Search for novel PD biomarkers originating from increased molecular damage and/or deficient molecular quality control systems in the context of PD

Since its discovery in 1997, the DJ-1 enzyme has become one of the most studied proteins in the context of Parkinson’s disease. Although it was originally identified as an oncogene, upregulated in several types of cancer, it is now also recognized as a causative factor in Parkinson’s Disease (PD). Different roles have been associated with DJ-1, including acting as a novel glyoxalase, to detoxify methylglyoxal in a glutathione-independent way and as a deglycase enzyme, to repair the spontaneous glycation of proteins and nucleotides, thereby preventing their inactivation.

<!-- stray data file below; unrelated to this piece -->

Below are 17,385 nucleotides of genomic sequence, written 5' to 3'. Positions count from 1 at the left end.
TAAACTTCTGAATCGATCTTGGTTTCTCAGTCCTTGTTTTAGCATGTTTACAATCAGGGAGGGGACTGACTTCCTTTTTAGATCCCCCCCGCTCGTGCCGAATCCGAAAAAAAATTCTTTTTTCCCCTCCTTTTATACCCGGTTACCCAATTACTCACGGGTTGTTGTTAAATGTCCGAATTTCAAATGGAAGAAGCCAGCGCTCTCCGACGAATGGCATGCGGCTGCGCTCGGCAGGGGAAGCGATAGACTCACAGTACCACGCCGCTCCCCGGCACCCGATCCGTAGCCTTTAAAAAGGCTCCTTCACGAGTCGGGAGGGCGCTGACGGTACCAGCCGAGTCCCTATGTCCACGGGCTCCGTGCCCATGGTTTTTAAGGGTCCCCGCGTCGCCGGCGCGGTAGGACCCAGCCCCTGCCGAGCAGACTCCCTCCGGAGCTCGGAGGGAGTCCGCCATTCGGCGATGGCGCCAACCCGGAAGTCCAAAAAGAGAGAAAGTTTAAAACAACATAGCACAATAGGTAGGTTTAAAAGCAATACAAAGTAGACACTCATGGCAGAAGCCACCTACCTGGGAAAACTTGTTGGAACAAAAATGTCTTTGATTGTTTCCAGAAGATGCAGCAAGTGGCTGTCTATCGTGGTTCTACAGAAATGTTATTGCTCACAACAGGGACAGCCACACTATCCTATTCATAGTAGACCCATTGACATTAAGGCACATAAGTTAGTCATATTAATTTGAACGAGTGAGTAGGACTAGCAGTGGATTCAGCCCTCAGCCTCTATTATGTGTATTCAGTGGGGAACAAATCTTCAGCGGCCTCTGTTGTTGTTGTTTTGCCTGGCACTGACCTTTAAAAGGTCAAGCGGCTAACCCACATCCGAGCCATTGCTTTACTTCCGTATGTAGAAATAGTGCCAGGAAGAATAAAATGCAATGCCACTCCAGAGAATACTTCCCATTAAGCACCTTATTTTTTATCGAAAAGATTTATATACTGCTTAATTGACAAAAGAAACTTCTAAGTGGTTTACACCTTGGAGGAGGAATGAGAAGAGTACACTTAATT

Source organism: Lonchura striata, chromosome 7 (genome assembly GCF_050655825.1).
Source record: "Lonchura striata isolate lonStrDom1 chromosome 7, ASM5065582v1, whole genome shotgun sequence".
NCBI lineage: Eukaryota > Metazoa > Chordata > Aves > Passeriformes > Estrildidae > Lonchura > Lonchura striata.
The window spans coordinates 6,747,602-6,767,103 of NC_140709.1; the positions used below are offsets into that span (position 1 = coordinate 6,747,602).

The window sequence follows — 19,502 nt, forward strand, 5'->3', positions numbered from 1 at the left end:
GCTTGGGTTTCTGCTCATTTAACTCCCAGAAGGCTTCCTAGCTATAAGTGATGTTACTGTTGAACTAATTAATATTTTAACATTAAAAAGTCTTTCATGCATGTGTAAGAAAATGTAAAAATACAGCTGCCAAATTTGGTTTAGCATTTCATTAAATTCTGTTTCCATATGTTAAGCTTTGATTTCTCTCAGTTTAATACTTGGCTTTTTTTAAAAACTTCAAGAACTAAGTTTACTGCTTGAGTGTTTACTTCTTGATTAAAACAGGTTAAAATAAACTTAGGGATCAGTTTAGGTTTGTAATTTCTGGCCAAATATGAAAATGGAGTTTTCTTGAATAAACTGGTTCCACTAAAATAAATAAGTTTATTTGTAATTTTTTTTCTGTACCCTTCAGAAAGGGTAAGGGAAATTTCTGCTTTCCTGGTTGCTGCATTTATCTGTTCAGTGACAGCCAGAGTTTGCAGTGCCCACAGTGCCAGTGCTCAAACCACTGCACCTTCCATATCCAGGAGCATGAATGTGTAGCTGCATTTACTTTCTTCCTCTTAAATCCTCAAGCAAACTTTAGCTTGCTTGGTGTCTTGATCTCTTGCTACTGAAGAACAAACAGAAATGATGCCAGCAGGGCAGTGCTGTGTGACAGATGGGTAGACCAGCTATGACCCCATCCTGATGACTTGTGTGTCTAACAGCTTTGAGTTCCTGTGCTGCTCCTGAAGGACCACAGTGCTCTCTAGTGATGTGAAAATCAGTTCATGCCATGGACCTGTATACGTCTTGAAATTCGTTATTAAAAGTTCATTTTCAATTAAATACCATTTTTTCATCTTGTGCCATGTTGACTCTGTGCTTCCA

Starting from these important shreds of evidence, we would like to further investigate the role of DJ-1 in the detoxification of dicarbonyl species (such as methylglyoxal and glyoxal). These molecules are of particular interest due to their putative role as biomarkers for early disease detection. Our first objective is to use yeast models to characterize at the metabolomic level the pathways affected by DJ-1 knockout and functional mutants using the cutting-edge “Peak Annotation and Verification Engine (PAVE) for microbial untargeted metabolomics data annotation”. This is possible because DJ-1 is a conserved protein and the yeast genome encodes a homolog of human DJ-1 (Hsp31). In comparison to the other omics, metabolomics is closer to the phenotype, and it can sometimes better detect subtle changes in cells with certain genetic deficiencies. Metabolic findings in yeast will in a second step be validated in human neuronal cell lines deficient in DJ-1. Furthermore, we aim to perform in vitro studies using purified recombinant DJ-1 to clarify the primary enzymatic function of this protein and answer our main question: does this enzyme act as a glyoxalase or a deglycase? This project is designed to generate important insights towards the discovery of novel biomarker candidates for PD and to further elucidate the molecular mechanisms involved in this disease.

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